Did you read that? I didn’t know Skip was a selectman. When did that happen? I need to pay better attention. But in Grafton EVERY ROAD HAS CULVERT PROTECTION!!!  This is a beaver utopia that we can only fantasize about. In fact I’m fantasizing right now. If it could happen in Grafton, why not all over Vermont? Or New England? Or the country?

“Many people do not know that wetlands are one of the richest habitats, with a greater density of life than anywhere else on land,” Lisle said. “We have to approach the problems we have with beavers intelligently. It is our obligation as stewards. But, we also need to be smart with our money. The human and machine hours it takes to constantly repair roads, destroy dams and kill beavers is really a squandering of public funds. And it never solves the problem because beavers will always return to the site.”

Sometimes I just get that contented feeling of being a child asleep in the back seat after a long day at the beach  on the car ride home. The happy adults are in the front seat and totally have everything under control. There is nothing I need to do, and everything is going to be okay. Ahh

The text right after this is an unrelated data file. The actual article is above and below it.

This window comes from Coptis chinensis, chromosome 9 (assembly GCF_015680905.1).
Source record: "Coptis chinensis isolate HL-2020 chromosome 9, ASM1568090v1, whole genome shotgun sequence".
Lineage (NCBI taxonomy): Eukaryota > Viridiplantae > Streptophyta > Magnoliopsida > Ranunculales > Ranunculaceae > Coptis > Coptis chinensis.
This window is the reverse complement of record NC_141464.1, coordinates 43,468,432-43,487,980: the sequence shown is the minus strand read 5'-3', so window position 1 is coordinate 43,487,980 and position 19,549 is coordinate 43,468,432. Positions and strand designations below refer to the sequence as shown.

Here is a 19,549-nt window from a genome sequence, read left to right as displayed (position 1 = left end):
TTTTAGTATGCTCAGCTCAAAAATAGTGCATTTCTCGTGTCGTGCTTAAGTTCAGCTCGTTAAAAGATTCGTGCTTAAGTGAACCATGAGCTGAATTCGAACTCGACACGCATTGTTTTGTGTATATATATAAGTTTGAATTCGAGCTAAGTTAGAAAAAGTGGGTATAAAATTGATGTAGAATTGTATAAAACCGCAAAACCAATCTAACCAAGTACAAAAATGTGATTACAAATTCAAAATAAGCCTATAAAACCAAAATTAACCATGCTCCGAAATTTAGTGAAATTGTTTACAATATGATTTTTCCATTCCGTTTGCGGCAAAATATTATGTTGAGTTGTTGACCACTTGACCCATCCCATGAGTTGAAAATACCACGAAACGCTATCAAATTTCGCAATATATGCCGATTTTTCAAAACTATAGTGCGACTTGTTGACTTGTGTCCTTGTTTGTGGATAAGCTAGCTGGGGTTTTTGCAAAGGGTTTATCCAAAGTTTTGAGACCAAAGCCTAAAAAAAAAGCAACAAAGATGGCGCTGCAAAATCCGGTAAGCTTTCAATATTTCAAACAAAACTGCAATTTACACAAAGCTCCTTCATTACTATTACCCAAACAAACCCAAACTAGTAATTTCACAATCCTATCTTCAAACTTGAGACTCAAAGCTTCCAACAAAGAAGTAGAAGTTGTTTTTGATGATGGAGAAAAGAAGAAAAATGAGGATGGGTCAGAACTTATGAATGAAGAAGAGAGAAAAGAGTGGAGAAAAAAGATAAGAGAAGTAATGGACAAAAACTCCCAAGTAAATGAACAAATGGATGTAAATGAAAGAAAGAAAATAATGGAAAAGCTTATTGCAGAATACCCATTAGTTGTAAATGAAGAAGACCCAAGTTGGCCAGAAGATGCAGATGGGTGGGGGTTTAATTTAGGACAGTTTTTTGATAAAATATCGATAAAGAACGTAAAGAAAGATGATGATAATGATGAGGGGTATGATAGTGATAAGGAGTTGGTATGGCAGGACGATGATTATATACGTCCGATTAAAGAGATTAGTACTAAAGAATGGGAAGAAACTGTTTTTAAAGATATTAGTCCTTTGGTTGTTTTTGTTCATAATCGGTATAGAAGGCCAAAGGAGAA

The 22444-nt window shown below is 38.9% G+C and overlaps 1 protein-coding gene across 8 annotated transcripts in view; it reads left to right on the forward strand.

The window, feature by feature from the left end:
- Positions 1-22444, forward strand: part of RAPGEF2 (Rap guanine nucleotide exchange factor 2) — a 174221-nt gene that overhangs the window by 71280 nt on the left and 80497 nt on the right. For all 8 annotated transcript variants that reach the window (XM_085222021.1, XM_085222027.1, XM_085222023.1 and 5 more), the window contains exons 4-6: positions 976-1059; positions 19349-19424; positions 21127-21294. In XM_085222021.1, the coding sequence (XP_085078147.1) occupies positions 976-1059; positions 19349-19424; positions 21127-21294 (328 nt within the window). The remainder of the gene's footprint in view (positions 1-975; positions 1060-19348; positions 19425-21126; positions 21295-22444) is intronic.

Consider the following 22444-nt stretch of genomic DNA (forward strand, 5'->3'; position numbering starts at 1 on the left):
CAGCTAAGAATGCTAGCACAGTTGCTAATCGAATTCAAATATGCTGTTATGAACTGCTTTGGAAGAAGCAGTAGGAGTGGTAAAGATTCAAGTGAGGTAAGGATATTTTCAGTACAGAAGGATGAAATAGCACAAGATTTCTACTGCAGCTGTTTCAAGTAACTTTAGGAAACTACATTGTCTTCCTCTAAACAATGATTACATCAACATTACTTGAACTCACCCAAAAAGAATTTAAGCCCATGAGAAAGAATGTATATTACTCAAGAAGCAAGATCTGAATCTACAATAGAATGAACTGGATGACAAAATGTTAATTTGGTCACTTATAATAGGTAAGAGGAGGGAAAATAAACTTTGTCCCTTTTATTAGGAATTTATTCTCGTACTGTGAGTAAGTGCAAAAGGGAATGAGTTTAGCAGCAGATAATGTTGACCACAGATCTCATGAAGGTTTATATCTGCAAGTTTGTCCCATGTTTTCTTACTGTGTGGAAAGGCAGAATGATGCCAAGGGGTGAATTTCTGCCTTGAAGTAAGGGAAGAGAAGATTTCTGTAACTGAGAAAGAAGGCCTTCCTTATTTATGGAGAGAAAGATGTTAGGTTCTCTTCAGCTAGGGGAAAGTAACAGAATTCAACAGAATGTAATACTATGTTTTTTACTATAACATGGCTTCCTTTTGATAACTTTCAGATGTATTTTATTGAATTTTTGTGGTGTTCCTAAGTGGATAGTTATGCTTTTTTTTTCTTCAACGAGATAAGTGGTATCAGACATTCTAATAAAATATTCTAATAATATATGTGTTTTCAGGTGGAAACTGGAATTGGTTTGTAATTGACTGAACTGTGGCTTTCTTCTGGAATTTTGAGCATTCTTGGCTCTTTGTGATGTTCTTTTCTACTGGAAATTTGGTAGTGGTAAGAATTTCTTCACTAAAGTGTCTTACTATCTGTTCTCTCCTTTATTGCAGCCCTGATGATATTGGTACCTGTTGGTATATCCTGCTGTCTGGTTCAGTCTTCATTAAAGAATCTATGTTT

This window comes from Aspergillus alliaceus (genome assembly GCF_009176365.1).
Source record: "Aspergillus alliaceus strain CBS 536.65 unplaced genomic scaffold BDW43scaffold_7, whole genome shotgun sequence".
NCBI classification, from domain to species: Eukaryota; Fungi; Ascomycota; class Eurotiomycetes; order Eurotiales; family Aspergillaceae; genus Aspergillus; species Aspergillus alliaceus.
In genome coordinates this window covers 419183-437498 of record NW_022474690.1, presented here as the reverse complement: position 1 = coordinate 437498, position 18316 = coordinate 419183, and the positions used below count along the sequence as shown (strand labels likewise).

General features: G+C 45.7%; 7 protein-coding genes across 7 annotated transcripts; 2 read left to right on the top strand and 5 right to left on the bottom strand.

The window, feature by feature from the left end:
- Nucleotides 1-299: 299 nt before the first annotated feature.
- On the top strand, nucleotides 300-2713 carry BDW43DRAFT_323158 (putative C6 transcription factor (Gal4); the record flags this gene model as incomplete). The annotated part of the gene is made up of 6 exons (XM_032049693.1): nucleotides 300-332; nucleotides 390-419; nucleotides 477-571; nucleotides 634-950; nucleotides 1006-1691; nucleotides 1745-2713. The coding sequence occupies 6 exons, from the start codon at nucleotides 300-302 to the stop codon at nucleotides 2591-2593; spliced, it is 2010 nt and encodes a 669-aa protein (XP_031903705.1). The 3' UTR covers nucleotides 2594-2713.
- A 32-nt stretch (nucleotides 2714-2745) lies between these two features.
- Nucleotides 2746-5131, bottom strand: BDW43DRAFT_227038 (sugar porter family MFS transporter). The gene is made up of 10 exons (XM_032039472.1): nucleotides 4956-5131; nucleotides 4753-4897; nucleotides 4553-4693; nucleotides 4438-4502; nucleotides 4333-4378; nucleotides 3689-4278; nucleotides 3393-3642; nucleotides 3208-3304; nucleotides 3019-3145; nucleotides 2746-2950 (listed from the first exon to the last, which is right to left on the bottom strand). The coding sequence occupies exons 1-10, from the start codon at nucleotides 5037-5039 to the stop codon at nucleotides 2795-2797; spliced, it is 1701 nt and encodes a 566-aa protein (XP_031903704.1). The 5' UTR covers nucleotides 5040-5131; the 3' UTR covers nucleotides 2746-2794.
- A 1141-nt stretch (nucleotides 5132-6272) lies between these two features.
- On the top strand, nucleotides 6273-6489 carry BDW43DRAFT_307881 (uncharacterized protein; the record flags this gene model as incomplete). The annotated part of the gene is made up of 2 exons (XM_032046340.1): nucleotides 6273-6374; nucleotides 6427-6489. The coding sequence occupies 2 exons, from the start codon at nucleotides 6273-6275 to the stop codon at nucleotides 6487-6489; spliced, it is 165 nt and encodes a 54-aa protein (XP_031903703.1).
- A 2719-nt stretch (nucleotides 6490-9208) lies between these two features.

Since I don’t need to be mature right now, I’m going to surrender to the very inappropriate impulse to post this for obvious reasons:

Castor Coping with Calamity

Posted by heidi08 On February - 8 - 2017Comments Off on Castor Coping with Calamity

16684010_10208796362132655_2521053801966896360_nThis is the idyllic view where I spent a decade gazing into the lives of beavers. Their lovely family. Their five dams, (six if you count the one down stream this spring). The entire Alhambra channel was a beaver neighborhood for more than two presidential terms.